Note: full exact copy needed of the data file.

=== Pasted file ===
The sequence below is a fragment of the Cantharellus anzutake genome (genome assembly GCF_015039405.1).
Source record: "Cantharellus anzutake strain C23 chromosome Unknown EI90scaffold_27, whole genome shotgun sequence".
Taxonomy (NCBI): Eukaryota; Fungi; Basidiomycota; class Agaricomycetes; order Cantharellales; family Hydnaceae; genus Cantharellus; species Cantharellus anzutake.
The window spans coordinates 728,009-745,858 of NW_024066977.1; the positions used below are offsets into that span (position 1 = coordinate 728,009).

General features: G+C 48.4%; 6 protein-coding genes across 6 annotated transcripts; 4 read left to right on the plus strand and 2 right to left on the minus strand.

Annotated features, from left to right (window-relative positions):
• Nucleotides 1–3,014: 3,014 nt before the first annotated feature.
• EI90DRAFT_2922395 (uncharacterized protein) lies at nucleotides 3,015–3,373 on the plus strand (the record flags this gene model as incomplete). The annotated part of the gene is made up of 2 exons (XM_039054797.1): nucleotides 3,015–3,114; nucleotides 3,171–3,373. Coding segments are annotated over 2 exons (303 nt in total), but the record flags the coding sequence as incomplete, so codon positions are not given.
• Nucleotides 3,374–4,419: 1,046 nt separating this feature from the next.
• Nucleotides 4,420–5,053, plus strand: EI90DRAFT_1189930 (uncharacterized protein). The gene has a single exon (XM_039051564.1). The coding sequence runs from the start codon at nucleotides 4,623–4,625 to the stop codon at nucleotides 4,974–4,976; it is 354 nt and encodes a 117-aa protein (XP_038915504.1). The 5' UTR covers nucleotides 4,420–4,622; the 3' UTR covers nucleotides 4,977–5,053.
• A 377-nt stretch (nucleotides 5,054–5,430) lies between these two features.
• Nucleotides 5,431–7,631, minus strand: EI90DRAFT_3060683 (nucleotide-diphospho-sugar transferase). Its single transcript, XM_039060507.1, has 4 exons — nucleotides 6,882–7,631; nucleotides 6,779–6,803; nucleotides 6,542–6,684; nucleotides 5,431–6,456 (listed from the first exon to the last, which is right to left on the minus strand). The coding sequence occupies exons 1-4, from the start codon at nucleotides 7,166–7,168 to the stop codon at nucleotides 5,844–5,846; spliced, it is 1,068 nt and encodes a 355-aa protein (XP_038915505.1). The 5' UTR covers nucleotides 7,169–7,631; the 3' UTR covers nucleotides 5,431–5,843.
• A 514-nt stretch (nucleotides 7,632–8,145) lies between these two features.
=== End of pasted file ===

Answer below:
The sequence below is a fragment of the Cantharellus anzutake genome (genome assembly GCF_015039405.1).
Source record: "Cantharellus anzutake strain C23 chromosome Unknown EI90scaffold_27, whole genome shotgun sequence".
Taxonomy (NCBI): Eukaryota; Fungi; Basidiomycota; class Agaricomycetes; order Cantharellales; family Hydnaceae; genus Cantharellus; species Cantharellus anzutake.
The window spans coordinates 728,009-745,858 of NW_024066977.1; the positions used below are offsets into that span (position 1 = coordinate 728,009).

General features: G+C 48.4%; 6 protein-coding genes across 6 annotated transcripts; 4 read left to right on the plus strand and 2 right to left on the minus strand.

Annotated features, from left to right (window-relative positions):
• Nucleotides 1–3,014: 3,014 nt before the first annotated feature.
• EI90DRAFT_2922395 (uncharacterized protein) lies at nucleotides 3,015–3,373 on the plus strand (the record flags this gene model as incomplete). The annotated part of the gene is made up of 2 exons (XM_039054797.1): nucleotides 3,015–3,114; nucleotides 3,171–3,373. Coding segments are annotated over 2 exons (303 nt in total), but the record flags the coding sequence as incomplete, so codon positions are not given.
• Nucleotides 3,374–4,419: 1,046 nt separating this feature from the next.
• Nucleotides 4,420–5,053, plus strand: EI90DRAFT_1189930 (uncharacterized protein). The gene has a single exon (XM_039051564.1). The coding sequence runs from the start codon at nucleotides 4,623–4,625 to the stop codon at nucleotides 4,974–4,976; it is 354 nt and encodes a 117-aa protein (XP_038915504.1). The 5' UTR covers nucleotides 4,420–4,622; the 3' UTR covers nucleotides 4,977–5,053.
• A 377-nt stretch (nucleotides 5,054–5,430) lies between these two features.
• Nucleotides 5,431–7,631, minus strand: EI90DRAFT_3060683 (nucleotide-diphospho-sugar transferase). Its single transcript, XM_039060507.1, has 4 exons — nucleotides 6,882–7,631; nucleotides 6,779–6,803; nucleotides 6,542–6,684; nucleotides 5,431–6,456 (listed from the first exon to the last, which is right to left on the minus strand). The coding sequence occupies exons 1-4, from the start codon at nucleotides 7,166–7,168 to the stop codon at nucleotides 5,844–5,846; spliced, it is 1,068 nt and encodes a 355-aa protein (XP_038915505.1). The 5' UTR covers nucleotides 7,169–7,631; the 3' UTR covers nucleotides 5,431–5,843.
• A 514-nt stretch (nucleotides 7,632–8,145) lies between these two features.